BioPharm International - February 2020

BioPharm-Outsourcing eBook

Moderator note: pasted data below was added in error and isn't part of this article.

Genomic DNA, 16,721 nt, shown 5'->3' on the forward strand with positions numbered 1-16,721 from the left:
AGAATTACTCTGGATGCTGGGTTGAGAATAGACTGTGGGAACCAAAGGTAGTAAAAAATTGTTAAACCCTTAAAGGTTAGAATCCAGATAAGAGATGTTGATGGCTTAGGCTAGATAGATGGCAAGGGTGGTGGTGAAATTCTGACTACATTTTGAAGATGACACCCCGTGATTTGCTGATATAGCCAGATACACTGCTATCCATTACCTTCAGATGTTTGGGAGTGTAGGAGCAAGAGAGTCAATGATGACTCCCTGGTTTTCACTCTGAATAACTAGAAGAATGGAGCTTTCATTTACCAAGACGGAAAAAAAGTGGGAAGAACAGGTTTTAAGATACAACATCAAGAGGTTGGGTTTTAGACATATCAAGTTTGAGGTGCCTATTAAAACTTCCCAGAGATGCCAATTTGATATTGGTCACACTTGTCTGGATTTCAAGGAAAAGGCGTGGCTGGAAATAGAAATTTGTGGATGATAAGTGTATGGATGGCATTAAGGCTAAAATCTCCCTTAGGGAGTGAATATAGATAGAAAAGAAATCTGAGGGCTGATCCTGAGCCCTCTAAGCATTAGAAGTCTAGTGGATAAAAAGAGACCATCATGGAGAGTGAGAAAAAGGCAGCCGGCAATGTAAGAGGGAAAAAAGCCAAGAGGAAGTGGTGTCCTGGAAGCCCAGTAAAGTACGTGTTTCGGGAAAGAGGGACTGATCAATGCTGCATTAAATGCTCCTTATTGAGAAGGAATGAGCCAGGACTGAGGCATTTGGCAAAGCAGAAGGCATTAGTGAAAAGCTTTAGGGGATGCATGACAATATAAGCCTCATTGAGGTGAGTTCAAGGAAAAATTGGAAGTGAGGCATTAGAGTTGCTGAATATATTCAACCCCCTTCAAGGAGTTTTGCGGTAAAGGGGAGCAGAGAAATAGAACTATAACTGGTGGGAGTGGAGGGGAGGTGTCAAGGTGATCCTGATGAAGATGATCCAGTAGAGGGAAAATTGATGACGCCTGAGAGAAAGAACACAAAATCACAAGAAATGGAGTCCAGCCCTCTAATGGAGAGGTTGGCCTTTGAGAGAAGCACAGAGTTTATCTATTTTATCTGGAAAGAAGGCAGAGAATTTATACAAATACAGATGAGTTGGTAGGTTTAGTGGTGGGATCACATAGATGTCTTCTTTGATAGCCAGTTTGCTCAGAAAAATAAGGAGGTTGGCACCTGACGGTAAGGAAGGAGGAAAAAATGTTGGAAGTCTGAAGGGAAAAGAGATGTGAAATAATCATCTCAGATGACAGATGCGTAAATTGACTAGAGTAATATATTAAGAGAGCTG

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12 BioPharm International eBook February 2020 Using the "Cubic Effect" to Drive Cell and Gene Therapy Commercialization Contract partners must help innovator biotechs consider manufacturability as early as possible in development. This requires focusing on technical and operational performance, as well as cost. T he cell and gene therapy industry is at a major inflection point, as therapies move out of clin- ical trials and into the commercial market. As more therapies are commercialized and become established, demand for cell and gene therapies will grow, leading to vast changes in patient care. Currently, dozens of products are already in Phase III, including second-generation cell and gene therapies such as CAR-T (chimeric antigen receptor T cells). Over the next 5–10 years, more than 70 cell and gene thera- pies are expected to be commercialized and available to patients. SMALL BIOTECHS LEAD THE WAY Small and virtual biotechs are driving innovation in this sector, and make up over 85% of cell and gene therapy developers. Without the infrastructure of larger pharma and biotech companies, these smaller inno- vators face unique challenges in manufacturing these advanced therapies and ultimately bringing them to the market (1). The question for the industry and the sciencephoto - ALBERTO SANTAGOSTINO is senior vice-president and head of cell and gene technologies at Lonza Pharma and Biotech ALBERTO SANTAGOSTINO Partnerships for Outsourcing Manufacturing

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